Good Neighbor Hints

 

In a neighborhood like ours, with over 300 homes, there are bound to be disputes between neighbors about things such as loud music and other noise, bright lights shining into neighbor’s windows, careless boat operation in canals, speeding on our streets, and dog problems - excessive barking, running free in the streets, aggression, and “doo-doo” on streets and in yards.
It is the policy of BBECA to not get involved with problems between neighbors. We expect people to work out their problems amicably or, if absolutely necessary, to contact the Sheriff’s Office. But most problems can be avoided if everyone observes a few common-sense rules of behavior. So if your neighbor asks you to fix a problem, please listen calmly and try to accommodate him or her. It works! Here are some tips to help all of us be Good Neighbors:

Care taking

j0237249Accomplishing the goals below takes community effort, government support, and in some cases, money. But the results in terms of property values and enhanced quality of life are well worth it.

  • Do not dispose of trash, yard waste, or fish innards in the canals.
  • j0278544
    Ensure that your septic tank is functioning correctly.
  • Don’t litter the roadside. Pick up any litter you see and dispose of it properly.
  • Remove invasive exotic plants such as Brazilian Pepper and Australian Pines from your property.
  • Use native trees and plants to the maximum in your landscaping to minimize the amount of watering you have to do and to avoid the spread of harmful exotic plants.
  • Never dump trash on a neighboring lot.
  • Volunteer to help our Landscaping & Beautification Committee maintain  the Coconut Palms and other plantings at our entrance along Trinidad and West Indies.

Lighting

lightingOutdoor lighting can improve visibility and safety, as well as enhancing appearance of your property. But too much of a good thing can be a nuisance to your neighbors.

Ron Poller, one of our residents and Florida Keys Astronomy Club Member, offers the following tips to ensure that your outdoor lighting is attractive and economical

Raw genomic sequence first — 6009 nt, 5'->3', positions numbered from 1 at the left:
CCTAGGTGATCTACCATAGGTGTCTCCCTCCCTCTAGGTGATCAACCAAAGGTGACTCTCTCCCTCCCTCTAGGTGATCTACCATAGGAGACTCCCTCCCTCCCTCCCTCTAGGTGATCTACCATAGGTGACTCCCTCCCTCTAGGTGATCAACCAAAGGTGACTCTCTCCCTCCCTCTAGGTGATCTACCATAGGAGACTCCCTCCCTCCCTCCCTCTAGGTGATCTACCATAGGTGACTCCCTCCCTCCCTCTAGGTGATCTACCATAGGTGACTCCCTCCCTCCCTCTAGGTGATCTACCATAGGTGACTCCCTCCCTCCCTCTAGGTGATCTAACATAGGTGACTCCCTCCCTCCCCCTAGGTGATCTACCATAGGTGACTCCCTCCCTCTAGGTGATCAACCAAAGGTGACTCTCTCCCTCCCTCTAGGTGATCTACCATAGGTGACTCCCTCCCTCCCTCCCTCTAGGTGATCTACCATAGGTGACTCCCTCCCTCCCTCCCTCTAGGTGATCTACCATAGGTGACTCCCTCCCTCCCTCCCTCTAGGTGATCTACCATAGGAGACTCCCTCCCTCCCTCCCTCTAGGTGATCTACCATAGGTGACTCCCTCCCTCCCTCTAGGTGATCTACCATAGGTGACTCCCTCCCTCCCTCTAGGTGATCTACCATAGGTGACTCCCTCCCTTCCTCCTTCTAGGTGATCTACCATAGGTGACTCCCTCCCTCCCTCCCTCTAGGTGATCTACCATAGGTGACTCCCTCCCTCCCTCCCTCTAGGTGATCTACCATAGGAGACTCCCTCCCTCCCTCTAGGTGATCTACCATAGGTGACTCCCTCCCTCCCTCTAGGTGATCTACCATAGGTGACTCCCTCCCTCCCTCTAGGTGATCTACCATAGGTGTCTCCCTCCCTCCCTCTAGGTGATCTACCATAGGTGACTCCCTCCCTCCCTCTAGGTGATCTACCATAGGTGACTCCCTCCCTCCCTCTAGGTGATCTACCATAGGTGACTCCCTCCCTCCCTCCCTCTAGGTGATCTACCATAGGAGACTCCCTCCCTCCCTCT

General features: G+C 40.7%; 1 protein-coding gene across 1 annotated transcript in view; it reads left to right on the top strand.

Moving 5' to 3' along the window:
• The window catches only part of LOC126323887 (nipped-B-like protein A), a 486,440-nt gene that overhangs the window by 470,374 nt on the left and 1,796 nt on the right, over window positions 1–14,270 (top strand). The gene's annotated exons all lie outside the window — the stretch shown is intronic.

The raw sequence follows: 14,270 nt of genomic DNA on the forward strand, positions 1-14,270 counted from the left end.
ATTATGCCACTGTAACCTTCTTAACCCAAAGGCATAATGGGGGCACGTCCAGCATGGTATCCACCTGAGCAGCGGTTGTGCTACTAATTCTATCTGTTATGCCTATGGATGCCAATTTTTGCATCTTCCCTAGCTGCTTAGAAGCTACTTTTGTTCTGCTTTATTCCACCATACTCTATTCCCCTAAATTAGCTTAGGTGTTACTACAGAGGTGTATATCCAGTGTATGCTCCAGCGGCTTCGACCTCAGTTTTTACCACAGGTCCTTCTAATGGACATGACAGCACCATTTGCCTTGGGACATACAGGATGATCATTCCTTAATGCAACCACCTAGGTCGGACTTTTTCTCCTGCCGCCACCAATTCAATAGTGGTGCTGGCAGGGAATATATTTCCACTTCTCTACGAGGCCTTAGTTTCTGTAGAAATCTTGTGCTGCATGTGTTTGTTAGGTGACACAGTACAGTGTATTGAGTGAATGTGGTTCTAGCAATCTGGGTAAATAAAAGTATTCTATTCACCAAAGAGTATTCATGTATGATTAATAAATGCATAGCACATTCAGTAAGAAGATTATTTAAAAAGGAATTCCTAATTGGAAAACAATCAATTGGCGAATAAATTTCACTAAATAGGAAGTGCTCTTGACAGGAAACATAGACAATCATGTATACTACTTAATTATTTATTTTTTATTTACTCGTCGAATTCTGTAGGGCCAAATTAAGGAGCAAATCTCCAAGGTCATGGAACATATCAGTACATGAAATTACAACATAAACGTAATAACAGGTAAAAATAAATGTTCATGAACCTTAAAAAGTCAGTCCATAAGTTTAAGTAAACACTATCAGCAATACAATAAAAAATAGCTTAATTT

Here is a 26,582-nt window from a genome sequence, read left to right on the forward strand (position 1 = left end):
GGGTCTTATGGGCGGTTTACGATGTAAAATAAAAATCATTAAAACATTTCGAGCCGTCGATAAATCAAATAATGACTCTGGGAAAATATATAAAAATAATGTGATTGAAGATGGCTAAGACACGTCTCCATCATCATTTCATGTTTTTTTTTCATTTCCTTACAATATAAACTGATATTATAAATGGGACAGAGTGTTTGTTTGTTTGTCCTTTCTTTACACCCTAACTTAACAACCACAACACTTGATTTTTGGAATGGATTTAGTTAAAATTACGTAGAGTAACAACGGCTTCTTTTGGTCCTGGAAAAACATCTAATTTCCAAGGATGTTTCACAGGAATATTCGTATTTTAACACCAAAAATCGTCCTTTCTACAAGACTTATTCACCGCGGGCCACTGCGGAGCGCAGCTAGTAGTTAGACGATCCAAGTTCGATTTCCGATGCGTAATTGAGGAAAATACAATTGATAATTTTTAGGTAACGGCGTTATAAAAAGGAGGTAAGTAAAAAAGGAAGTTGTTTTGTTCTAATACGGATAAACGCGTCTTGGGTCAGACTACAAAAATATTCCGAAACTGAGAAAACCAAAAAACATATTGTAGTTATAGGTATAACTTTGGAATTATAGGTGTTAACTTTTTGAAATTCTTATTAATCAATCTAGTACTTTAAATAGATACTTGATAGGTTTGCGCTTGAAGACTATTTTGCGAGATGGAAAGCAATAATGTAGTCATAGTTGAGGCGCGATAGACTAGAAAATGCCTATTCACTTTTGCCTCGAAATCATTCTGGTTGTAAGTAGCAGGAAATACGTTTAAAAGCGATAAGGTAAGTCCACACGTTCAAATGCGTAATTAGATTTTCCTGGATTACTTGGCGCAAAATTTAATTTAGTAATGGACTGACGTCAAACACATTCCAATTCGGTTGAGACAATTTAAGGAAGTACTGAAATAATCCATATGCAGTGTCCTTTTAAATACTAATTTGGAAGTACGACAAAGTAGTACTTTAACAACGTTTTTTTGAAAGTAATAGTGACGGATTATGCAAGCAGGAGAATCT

lightGlare.  If you can see a bright bulb from a distance, it’s a bad light. With a good light you can see mainly the lighted ground underneath, not the dazzling bulb.

Light invasion.  Bad lights shine onto neighboring properties, and into bedroom windows reducing privacy, hindering sleep, and giving the area a “trashy” look.

Energy waste. Bad outdoor lights waste energy by spilling light where not needed, like into the night sky.

(Fact: The United States wastes a billion dollars a year needlessly lighting the night sky.)

Keys Energy has installed a new style of street light on Martinique La. This light is designed to reduce the amount of stray light it emits. Old style street lights would allow light to travel not only in a horizontal direction but in many cases upward as well, resulting in sky glow and the washing out of the dark sky. The new light is an Ashoe [email protected] design which directs the light in a downward direction, thus helping to reduce sky glow.  If you are currently paying for a street light by your home, all you need to do is to send a letter to Kevin at Keys Energy requesting that your light be changed to a Ashoe [email protected] type and they will comply with your request.

     For information on outdoor lighting and sky glow visit  www.darksky.org                                                                                                            

Canal etiquette

mso99EEEBBECA has initiated ongoing projects to perform water samplings and investigate means to improve tidal flow through the canals.  Everyone’s cooperation and concern for water quality is needed to really make a difference. Here are some guidelines to observe to help keep our canals clean and safe for boating and swimming.

Rainwater runoff into canals from over-fertilized yards, and the use of phosphate dish washing products cause nutrient pollution.  Please do not to put fish innards, garbage, yard waste, or other materials in the canals. This may seem innocent enough to the individual resident, but if you consider the aggregate effect of wastes from hundreds of homes, little problems become big ones: overgrowth of algae, jellyfish, bacteria and turbid water. No one likes to look at trash-filled or scummy water, and certainly no one would want to swim in it!

Detergents used for washing dishes leach into canals from septic tanks and cause nuisance algae blooms because of their phosphate content. Most washing machine detergents contain no phosphate. But dishwashing products do contain phosphate in varying amounts, some over 8 percent.   When shopping for detergents, please choose the product with the least phosphate.

IF YOU WOULDN’T WANT TO  SWIM WITH IT, DON’T THROW IT IN THE WATER!

If you rent...

Be sure to inform your tenants of the basic rules of the neighborhood:

    • Observe speed limits on roads
    • Dogs must be leashed, and “doggie doo” must be picked up and disposed of properly
    • Don’t throw anything in the canals
    • No boat wake in canals (use idle speed)
    • Observe “Canal Etiquette” (see Boating Information in the
      Community Services section)
    • No excessive noise or overly bright outdoor lighting
    • Set out garbage and recycles the evening before pickup day, and remove containers from curbside as soon as possible after pickup

Please make sure that your renters are aware of garbage and recycle pickup days.  If they leave prior to those days, please ensure that your rental agent takes care of it.

neighbor